Roger Yves Bost, Penelope Leprevost, Kevin Staut and Philippe Rozier. (Dirk Caremans/FEI)
Rio de Janeiro (BRA), 17 August 2016 – France claimed Team Jumping gold for only the second time in the history of the Olympic Games with a brilliant performance at Deodoro Olympic Park in Rio de Janeiro (BRA). Lying only a single penalty point behind the joint-leaders from Brazil, Germany, Netherlands and USA after Tuesday’s first round of competition, they added just two time faults to clinch it.
Silver went to Team USA who completed with five faults while Germany won out in a thrilling two-way jump-off against Canada for the bronze. This is only the second French team gold in the history of Olympic Jumping, the first won at Montreal (CAN) in 1976 where the side included Jean-Marcel Rozier whose son, Philippe, was French pathfinder. “My father was here in Rio, and we are all feeling very proud to have another gold medal in our family!” Philippe said.
It hasn’t all been plain sailing for the French who have endured a series of setbacks. “We had bad luck at the beginning of the week with Simon’s horse and then Penelope,” said Kevin Staut, referring to the withdrawal of Simon Delestre’s horse, Ryan, who was injured and then a night in the veterinary clinic for Penelope Leprevost’s mare Flora de Mariposa before the pair took a fall in Sunday’s first qualifier. Flora jumped brilliantly in Tuesday’s first round of the team event, but such was the strength of the French effort that she didn’t have to compete at all as Roger-Yves Bost (Sydney Une Prince) joined Staut (Reveur de Hurtebise) and Rozier (Rahotep de Toscane) to seal it with three great rounds.
There were four teams sharing a zero score as the day began, but only Germany fielded a full four-rider side, as the elimination of Jur Vrieling (Zirocco Blue) hit the Dutch hard Tuesday and the disqualification of Stephen de Freitas Barcha (Landpeter do Feroleto) left the Brazilians looking vulnerable. Then it was announced that Beezie Madden’s Cortes C was withdrawn from the US team after picking up an injury.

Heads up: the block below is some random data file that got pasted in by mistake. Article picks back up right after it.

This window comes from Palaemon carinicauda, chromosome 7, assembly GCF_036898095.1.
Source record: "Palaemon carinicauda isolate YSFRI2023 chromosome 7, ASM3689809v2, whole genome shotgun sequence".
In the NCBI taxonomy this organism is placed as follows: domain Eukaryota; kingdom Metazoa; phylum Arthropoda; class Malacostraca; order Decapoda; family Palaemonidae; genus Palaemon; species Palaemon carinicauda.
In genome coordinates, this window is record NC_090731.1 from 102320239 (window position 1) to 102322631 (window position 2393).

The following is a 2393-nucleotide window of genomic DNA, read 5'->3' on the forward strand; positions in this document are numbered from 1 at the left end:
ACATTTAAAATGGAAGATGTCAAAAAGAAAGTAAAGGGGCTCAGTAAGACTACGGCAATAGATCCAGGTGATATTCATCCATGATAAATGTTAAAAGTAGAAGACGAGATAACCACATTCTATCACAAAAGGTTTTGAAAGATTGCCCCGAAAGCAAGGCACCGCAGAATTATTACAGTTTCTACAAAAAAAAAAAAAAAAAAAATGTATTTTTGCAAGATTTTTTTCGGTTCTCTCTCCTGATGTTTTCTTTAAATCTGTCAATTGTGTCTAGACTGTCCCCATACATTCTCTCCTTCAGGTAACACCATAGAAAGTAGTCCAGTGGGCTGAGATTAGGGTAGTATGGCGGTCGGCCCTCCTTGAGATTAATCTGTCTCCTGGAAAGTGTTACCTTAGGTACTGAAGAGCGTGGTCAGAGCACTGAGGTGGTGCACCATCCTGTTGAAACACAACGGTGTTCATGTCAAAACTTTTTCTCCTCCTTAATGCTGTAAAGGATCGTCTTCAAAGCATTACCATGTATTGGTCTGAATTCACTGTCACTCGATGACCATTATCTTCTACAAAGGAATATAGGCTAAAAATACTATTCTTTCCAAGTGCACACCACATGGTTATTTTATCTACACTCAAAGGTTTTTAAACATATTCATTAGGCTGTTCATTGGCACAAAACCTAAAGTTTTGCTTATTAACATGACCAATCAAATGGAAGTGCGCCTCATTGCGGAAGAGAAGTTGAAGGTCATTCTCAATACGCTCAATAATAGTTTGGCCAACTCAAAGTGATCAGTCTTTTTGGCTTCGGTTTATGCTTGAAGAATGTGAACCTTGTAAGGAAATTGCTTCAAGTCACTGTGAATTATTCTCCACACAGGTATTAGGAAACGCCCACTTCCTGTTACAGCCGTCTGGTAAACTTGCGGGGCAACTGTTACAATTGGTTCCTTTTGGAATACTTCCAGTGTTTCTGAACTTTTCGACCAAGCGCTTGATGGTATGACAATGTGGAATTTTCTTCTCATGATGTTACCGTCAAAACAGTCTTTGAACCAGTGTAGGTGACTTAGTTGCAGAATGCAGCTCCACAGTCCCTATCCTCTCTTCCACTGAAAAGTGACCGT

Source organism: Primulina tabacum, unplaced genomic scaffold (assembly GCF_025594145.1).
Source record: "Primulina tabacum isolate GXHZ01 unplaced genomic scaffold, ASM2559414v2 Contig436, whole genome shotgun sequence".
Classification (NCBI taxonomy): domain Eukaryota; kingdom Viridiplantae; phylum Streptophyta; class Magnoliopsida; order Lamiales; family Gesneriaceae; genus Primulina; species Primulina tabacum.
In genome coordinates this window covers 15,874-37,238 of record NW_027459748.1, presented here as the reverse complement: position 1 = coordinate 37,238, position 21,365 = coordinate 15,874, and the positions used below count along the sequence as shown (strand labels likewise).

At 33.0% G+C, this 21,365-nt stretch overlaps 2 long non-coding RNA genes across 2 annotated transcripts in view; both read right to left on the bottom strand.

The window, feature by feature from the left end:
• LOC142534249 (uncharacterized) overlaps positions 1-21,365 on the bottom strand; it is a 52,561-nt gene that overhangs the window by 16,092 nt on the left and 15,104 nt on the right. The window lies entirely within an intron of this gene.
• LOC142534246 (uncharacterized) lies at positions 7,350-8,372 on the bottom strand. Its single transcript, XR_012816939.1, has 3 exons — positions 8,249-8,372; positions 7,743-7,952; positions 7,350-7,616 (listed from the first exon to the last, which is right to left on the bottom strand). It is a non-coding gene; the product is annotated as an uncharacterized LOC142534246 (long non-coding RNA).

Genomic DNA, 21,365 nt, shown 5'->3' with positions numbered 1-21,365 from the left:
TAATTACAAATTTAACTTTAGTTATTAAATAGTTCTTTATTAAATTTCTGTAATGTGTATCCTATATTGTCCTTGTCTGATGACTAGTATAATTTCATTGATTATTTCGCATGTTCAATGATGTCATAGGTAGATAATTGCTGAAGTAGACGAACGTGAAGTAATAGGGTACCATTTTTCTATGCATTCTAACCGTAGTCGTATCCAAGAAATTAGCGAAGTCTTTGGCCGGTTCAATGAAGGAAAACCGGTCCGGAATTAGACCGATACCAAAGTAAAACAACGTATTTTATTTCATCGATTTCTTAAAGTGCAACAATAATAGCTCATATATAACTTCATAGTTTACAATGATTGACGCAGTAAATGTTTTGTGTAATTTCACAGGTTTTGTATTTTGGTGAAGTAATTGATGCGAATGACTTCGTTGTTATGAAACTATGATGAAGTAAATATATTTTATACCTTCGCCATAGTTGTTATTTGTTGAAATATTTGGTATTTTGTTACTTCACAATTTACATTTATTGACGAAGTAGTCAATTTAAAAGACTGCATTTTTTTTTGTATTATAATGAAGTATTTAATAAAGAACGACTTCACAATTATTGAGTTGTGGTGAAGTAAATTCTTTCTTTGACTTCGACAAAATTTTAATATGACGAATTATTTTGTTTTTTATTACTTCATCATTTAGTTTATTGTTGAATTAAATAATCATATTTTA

On a day filled with time faults, Rozier collected just one in an otherwise copybook pathfinding run for France but it was Staut’s clear when next to go that suddenly placed his country in real contention. And when Bost followed that with one of his edge-of-the-seat rides to come home with just one time fault on the board the destination of team gold was already being celebrated by the French fans. Bost insisted he had no idea the pressure he was under when going into the ring as last French rider. “I wasn’t sure what the score was. I just went in to do my job and the medal just came to me!” he said afterwards, and Staut joked in reply, “When Bosty is warming up, nobody is speaking to him!”
The Americans also kicked off with just a time fault from Kent Farrington and Voyeur but Lucy Davis and Barron left the middle of the influential triple combination, three from home, on the floor so although McLain Ward followed through with a spectacular clear from Azur their fate was sealed on a five-fault total which was plenty good enough for silver spot.
The Dutch kicked off with a mistake from Jeroen Dubbeldam at the second fence along with a time fault and although Maikel van der Vleuten and Verdi only fell afoul of the clock, three fences down for Harrie Smolders and Emerald saw them disappear from the reckoning. Brazilian dreams dissipated when Eduardo Menezes (Quintol), Doda de Miranda (Cornetto K) and Pedro Veniss (Quabri de L’Isle) all faulted just once, but in the meantime, there was another drama beginning to unfold.
Germany wrapped up their score on eight, thanks to a classic bit of riding from anchorman Ludger Beerbaum who came home inside the time with Casello under the most intense pressure. That meant the five faults collected by Meredith Michaels-Beerbaum (Fibonacci) could be dropped leaving just the single errors from Christian Ahlmann (Taloubet Z) and Daniel Deusser (First Class) to be added together. And that eight-fault total left them on level pegging with the Canadians who added just four to their first-day result thanks to brilliant clears from Tiffany Foster (Tripple X) and Eric Lamaze (Fine Lady). Canadian opener, Yann Candele (First Choice), hit only the last and they could discount the 12 picked up by Amy Millar (Heros).